10. TV Scene Clips (7, see Press Reel)

Press Reel[]

U-Matic Video Press Reel

In July 1985, Columbia Pictures publicity department sent a U-matic videotape containing 7 clips from the film (running roughly 10 minutes)[6] to various American TV stations to be used for movie reviews and general promotion. Charley's name is spelled incorrectly on the label. Featured clips:

  1. "Tomorrow Night" (1:15)
  2. "I Believe in Vampires" (1:26)
  3. "I Love You Charlie" (1:29)
  4. "Give You a Hickey" (1:11)
  5. "Take My Hand" (1:12)
  6. "Welcome to Fright Night" (1:43)
  7. "Out of Time" (1:23)

TV Spot[]

J. Geils Band Music Video[]

To promote both the release of the film and the soundtrack album, the J. Geils Band produced a music video for the title song which utilized many clips from the film and received minor airplay on MTV. It was the last music video that the popular '80s group released before they disbanded. The best quality version was included on the DVD collection "Spooky Videos, Volume 2,"[7] which was released by Promo Only, a company which caters exclusively to professional D.J.'s and V.J.'s. In 2015, the video surfaced in a lower-quality VHS duped format (which includes a running time code on the screen) as part of the EPK on the 30th anniversary edition blu-ray. Also included with this version is a short featurette chronicling the making of the music video.

Lobby Cards[]

Lobby cards are cardboard cards adorned with photographs from movies which were intended to be hung in the lobbies of theatres. Several variations of cards for Fright Night exist around the world.

American Lobby Cards[]

German Lobby Cards[]

Although many of the images were the same, the German lobby cards featured some more horrifying images than the American set. Two sets were released, each including a card with the poster art logo and German text, one which heralded the film by proclaiming, "There are some damn good reasons to fear the dark!" and the other promised, "If you love fear, this is your movie!"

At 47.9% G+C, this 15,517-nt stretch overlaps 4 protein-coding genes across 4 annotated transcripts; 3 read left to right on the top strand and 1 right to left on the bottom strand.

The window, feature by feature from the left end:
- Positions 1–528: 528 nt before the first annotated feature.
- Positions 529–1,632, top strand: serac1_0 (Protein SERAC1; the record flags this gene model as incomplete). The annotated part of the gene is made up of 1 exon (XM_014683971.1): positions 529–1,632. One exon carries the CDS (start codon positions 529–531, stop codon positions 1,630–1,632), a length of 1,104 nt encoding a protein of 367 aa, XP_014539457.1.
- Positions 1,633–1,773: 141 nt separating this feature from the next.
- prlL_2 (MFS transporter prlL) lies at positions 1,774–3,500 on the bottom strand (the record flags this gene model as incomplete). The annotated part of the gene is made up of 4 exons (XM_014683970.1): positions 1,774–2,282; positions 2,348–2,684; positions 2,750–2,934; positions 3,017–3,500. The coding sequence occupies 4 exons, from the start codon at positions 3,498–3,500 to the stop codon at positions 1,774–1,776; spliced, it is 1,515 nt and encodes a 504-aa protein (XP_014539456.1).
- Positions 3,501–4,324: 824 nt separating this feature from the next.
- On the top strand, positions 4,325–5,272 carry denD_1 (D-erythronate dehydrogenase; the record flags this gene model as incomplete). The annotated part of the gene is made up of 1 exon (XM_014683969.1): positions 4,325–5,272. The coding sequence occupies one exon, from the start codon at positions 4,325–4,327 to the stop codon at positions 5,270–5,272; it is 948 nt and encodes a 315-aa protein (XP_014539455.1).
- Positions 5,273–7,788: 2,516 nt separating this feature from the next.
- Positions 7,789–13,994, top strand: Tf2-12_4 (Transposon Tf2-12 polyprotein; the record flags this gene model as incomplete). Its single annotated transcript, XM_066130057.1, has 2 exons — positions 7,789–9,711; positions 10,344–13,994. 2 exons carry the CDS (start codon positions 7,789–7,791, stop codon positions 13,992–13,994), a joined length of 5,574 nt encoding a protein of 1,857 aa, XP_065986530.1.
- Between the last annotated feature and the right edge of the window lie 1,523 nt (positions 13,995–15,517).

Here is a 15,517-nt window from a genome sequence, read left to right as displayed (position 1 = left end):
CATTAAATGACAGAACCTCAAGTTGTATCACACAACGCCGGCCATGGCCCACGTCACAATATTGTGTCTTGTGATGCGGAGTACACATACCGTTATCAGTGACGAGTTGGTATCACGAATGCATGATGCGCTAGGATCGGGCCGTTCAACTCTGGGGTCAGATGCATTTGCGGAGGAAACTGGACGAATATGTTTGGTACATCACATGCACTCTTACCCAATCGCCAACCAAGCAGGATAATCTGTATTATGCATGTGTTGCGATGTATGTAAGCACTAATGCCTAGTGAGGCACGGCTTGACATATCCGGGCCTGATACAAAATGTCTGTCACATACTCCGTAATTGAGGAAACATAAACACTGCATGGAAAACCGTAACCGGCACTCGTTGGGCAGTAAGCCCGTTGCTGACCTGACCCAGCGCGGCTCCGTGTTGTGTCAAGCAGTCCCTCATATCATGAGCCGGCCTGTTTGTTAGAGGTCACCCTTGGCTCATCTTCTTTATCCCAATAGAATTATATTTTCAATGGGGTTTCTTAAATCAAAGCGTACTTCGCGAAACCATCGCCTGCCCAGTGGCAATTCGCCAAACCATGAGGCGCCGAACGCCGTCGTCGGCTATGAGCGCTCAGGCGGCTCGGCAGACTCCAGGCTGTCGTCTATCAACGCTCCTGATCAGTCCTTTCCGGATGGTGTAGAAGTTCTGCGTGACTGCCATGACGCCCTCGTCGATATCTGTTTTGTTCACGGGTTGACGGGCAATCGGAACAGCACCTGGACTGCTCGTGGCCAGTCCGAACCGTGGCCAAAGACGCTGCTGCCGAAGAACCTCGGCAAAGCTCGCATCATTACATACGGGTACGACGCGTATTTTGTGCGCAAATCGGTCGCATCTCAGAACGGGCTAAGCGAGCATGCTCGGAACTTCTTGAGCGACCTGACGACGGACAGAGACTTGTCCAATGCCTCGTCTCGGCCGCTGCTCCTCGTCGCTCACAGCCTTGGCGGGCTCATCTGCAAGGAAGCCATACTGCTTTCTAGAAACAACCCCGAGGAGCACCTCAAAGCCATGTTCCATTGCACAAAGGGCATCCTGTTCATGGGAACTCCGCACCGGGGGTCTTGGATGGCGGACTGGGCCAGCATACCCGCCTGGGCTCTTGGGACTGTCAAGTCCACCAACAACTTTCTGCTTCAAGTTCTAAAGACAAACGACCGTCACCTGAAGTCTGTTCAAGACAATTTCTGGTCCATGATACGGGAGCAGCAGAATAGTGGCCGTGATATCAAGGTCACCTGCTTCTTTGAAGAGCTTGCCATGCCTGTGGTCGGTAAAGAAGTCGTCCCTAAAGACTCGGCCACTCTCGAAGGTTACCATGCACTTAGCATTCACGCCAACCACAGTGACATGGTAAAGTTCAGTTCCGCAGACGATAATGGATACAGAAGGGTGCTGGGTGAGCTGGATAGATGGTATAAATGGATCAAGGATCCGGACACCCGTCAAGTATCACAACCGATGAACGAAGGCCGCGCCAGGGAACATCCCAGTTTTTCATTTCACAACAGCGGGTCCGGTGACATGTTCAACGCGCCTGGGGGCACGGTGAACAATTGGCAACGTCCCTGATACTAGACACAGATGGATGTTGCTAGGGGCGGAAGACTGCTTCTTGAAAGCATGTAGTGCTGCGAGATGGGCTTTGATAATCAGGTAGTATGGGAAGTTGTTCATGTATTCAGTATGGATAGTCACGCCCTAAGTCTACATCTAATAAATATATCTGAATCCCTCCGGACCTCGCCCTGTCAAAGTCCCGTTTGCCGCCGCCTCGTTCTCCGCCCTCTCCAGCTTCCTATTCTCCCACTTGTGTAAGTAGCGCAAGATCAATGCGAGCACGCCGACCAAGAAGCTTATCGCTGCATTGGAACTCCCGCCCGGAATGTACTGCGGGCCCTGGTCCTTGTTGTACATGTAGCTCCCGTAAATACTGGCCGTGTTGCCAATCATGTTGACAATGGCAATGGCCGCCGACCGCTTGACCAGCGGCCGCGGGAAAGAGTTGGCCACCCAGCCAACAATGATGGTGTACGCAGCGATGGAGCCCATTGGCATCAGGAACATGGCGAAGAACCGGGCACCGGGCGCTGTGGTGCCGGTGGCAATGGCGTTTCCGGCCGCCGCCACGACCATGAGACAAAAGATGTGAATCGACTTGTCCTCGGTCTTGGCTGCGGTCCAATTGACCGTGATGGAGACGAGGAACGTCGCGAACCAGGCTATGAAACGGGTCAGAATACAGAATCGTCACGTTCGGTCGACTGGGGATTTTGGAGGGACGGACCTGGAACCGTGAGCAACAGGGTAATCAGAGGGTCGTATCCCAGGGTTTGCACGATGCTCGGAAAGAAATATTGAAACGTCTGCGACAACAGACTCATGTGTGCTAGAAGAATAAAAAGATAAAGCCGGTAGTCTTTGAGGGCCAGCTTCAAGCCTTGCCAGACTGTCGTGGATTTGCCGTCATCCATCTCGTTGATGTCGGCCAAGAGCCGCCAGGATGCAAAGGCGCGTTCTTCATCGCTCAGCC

Printed Media[]

In the pre-internet era when the film was made, filmmakers had to rely on print reporters to get the word out about their films. Because Fright Night landed the FX team responsible for the then-current hit GhostBusters, special attention was paid to the production by periodicals like Fangoria Magazine and Cinefex. Thanks to endless interest in the film, there continue to be occasional retrospectives and interviews published.

Press Kit[]

Fright Night Press Kit 1985.JPG

A press kit is a packet of promotional information which is distributed to various media outlets. The press kit for Fright Night came in a white folder adorned with the logo in bold red letters and included photographs, production information, a dissection of vampires and biographies of principal cast and crew members. The press picked from this information to promote the film, the result of which is duplicate material that was published in countless newspapers and magazines.

Souvenir Programs[]

In Japan, a 24 page souvenir program was issued featuring color and black and white stills from the film and Japanese text. Although collectible, the programs are fairly common and generally sell for $5-$10.[8][9]

In Germany, a single-page program was issued featuring some black-and-white stills from the film. This is a little less common than the Japanese program - but also less desirable - so it sells in the same price range.

Magazine Articles[]

Monsterland #5


Fangoria magazine extensively covered the original film and included lesser coverage of the sequel and remakes.